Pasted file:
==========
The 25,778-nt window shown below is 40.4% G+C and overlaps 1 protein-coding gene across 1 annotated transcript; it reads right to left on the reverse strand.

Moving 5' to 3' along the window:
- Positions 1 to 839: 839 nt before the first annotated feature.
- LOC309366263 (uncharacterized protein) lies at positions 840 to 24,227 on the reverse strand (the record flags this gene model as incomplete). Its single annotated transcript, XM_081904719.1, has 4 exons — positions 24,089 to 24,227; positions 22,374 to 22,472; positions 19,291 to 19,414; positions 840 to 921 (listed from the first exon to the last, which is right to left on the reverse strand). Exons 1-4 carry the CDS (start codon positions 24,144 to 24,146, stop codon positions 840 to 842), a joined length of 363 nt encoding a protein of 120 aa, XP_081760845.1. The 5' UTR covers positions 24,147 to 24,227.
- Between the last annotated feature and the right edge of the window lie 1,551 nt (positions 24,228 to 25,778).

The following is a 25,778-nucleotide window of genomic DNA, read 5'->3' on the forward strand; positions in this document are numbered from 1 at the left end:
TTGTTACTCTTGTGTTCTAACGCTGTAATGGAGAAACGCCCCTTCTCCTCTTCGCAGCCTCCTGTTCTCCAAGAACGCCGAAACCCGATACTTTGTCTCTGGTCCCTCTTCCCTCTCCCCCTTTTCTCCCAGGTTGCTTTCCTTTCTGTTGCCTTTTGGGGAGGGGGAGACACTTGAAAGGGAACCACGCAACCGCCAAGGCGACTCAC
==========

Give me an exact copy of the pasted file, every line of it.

The 25,778-nt window shown below is 40.4% G+C and overlaps 1 protein-coding gene across 1 annotated transcript; it reads right to left on the reverse strand.

Moving 5' to 3' along the window:
- Positions 1 to 839: 839 nt before the first annotated feature.
- LOC309366263 (uncharacterized protein) lies at positions 840 to 24,227 on the reverse strand (the record flags this gene model as incomplete). Its single annotated transcript, XM_081904719.1, has 4 exons — positions 24,089 to 24,227; positions 22,374 to 22,472; positions 19,291 to 19,414; positions 840 to 921 (listed from the first exon to the last, which is right to left on the reverse strand). Exons 1-4 carry the CDS (start codon positions 24,144 to 24,146, stop codon positions 840 to 842), a joined length of 363 nt encoding a protein of 120 aa, XP_081760845.1. The 5' UTR covers positions 24,147 to 24,227.
- Between the last annotated feature and the right edge of the window lie 1,551 nt (positions 24,228 to 25,778).

The following is a 25,778-nucleotide window of genomic DNA, read 5'->3' on the forward strand; positions in this document are numbered from 1 at the left end:
TTGTTACTCTTGTGTTCTAACGCTGTAATGGAGAAACGCCCCTTCTCCTCTTCGCAGCCTCCTGTTCTCCAAGAACGCCGAAACCCGATACTTTGTCTCTGGTCCCTCTTCCCTCTCCCCCTTTTCTCCCAGGTTGCTTTCCTTTCTGTTGCCTTTTGGGGAGGGGGAGACACTTGAAAGGGAACCACGCAACCGCCAAGGCGACTCAC